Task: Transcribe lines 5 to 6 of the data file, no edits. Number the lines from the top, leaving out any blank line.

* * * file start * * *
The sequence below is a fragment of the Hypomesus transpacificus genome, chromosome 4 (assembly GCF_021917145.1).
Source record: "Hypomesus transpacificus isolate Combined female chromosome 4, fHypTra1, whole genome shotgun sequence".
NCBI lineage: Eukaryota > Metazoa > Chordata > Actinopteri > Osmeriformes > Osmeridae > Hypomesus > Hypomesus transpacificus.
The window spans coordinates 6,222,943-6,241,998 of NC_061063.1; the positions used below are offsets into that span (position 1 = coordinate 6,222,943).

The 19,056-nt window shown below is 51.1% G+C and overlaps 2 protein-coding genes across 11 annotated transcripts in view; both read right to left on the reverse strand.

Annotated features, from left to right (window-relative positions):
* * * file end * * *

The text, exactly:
The 19,056-nt window shown below is 51.1% G+C and overlaps 2 protein-coding genes across 11 annotated transcripts in view; both read right to left on the reverse strand.

Annotated features, from left to right (window-relative positions):